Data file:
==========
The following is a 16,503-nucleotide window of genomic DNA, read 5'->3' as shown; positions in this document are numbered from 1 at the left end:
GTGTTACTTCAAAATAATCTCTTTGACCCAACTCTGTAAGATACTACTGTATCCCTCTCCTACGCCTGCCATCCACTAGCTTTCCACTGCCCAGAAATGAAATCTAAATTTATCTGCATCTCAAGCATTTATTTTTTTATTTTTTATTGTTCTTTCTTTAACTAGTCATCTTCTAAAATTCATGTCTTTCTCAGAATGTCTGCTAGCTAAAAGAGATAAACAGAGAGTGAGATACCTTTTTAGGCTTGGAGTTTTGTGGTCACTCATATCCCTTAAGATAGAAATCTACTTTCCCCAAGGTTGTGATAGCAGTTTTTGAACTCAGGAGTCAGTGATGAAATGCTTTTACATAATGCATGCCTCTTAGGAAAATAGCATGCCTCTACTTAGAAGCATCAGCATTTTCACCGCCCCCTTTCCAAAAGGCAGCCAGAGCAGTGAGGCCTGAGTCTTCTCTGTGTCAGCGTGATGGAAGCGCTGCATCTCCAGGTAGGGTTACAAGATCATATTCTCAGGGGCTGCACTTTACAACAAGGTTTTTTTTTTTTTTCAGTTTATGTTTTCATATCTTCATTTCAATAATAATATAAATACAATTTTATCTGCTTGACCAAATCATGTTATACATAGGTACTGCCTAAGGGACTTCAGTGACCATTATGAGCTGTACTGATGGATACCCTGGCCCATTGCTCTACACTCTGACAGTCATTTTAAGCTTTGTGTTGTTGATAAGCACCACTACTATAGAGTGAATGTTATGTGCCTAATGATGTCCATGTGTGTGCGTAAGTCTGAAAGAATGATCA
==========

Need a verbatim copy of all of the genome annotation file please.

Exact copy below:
The following is a 16,503-nucleotide window of genomic DNA, read 5'->3' as shown; positions in this document are numbered from 1 at the left end:
GTGTTACTTCAAAATAATCTCTTTGACCCAACTCTGTAAGATACTACTGTATCCCTCTCCTACGCCTGCCATCCACTAGCTTTCCACTGCCCAGAAATGAAATCTAAATTTATCTGCATCTCAAGCATTTATTTTTTTATTTTTTATTGTTCTTTCTTTAACTAGTCATCTTCTAAAATTCATGTCTTTCTCAGAATGTCTGCTAGCTAAAAGAGATAAACAGAGAGTGAGATACCTTTTTAGGCTTGGAGTTTTGTGGTCACTCATATCCCTTAAGATAGAAATCTACTTTCCCCAAGGTTGTGATAGCAGTTTTTGAACTCAGGAGTCAGTGATGAAATGCTTTTACATAATGCATGCCTCTTAGGAAAATAGCATGCCTCTACTTAGAAGCATCAGCATTTTCACCGCCCCCTTTCCAAAAGGCAGCCAGAGCAGTGAGGCCTGAGTCTTCTCTGTGTCAGCGTGATGGAAGCGCTGCATCTCCAGGTAGGGTTACAAGATCATATTCTCAGGGGCTGCACTTTACAACAAGGTTTTTTTTTTTTTTCAGTTTATGTTTTCATATCTTCATTTCAATAATAATATAAATACAATTTTATCTGCTTGACCAAATCATGTTATACATAGGTACTGCCTAAGGGACTTCAGTGACCATTATGAGCTGTACTGATGGATACCCTGGCCCATTGCTCTACACTCTGACAGTCATTTTAAGCTTTGTGTTGTTGATAAGCACCACTACTATAGAGTGAATGTTATGTGCCTAATGATGTCCATGTGTGTGCGTAAGTCTGAAAGAATGATCA